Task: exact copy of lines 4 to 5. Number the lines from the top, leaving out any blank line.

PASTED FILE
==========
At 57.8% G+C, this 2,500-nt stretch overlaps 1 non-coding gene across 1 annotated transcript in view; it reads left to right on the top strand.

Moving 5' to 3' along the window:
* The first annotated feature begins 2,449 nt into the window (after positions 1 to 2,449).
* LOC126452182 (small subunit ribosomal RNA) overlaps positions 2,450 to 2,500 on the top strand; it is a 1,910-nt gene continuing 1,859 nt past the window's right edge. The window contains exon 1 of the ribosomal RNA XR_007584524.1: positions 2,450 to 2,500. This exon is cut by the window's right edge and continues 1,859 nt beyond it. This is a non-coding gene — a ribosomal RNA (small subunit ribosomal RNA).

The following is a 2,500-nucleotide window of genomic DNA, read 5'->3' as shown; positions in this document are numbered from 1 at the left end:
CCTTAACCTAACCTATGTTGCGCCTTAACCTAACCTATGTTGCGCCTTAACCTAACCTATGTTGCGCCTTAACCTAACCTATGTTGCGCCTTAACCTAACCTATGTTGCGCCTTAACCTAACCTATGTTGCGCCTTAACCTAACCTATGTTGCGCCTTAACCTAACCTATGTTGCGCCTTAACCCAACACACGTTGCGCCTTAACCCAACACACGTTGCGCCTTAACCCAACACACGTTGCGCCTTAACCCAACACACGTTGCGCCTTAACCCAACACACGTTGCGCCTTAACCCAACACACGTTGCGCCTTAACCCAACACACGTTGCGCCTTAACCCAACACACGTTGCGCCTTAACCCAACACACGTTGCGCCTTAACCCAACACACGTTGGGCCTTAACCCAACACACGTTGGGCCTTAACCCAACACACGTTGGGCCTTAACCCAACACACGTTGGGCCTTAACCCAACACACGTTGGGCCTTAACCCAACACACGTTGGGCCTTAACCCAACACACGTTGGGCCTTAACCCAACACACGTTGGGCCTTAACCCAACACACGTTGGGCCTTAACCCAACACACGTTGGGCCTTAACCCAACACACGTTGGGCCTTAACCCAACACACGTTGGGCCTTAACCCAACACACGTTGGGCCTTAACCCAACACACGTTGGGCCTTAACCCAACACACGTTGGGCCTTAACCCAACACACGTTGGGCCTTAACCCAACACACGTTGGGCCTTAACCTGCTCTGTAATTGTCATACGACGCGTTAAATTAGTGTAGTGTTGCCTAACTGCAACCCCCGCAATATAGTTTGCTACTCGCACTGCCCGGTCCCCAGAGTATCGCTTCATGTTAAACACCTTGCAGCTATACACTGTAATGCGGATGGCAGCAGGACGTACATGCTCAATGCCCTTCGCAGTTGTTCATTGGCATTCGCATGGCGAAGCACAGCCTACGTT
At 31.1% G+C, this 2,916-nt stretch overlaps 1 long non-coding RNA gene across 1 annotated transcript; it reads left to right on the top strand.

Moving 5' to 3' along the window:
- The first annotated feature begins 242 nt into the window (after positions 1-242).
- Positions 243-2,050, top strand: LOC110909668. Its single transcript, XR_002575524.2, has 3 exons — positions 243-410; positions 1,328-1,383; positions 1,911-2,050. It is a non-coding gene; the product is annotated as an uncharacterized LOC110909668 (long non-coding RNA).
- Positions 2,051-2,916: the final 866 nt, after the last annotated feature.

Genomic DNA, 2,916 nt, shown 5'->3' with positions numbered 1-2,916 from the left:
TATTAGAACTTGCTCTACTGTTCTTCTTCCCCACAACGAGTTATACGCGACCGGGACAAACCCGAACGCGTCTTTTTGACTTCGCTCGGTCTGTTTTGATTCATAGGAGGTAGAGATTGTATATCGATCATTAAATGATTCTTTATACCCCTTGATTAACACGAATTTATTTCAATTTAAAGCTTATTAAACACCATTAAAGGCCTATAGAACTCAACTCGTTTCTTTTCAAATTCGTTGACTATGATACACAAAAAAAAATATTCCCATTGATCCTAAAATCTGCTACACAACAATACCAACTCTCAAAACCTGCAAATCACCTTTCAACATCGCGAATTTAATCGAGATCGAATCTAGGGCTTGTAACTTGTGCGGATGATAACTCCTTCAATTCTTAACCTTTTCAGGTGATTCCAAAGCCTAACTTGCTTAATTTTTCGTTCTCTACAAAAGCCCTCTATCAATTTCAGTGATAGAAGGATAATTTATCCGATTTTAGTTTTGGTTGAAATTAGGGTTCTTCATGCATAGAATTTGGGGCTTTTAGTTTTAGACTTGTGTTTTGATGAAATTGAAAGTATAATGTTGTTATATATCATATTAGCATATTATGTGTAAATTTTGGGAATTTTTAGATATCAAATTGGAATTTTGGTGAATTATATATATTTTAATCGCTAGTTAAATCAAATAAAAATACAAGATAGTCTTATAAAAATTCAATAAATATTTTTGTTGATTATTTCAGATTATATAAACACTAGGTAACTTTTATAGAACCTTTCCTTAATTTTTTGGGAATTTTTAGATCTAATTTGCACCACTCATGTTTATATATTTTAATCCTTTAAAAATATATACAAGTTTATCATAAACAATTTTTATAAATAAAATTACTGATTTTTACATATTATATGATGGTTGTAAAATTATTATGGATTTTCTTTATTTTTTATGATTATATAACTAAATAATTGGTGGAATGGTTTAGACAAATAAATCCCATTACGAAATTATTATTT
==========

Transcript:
* LOC126452182 (small subunit ribosomal RNA) overlaps positions 2,450 to 2,500 on the top strand; it is a 1,910-nt gene continuing 1,859 nt past the window's right edge. The window contains exon 1 of the ribosomal RNA XR_007584524.1: positions 2,450 to 2,500. This exon is cut by the window's right edge and continues 1,859 nt beyond it. This is a non-coding gene — a ribosomal RNA (small subunit ribosomal RNA).

The following is a 2,500-nucleotide window of genomic DNA, read 5'->3' as shown; positions in this document are numbered from 1 at the left end: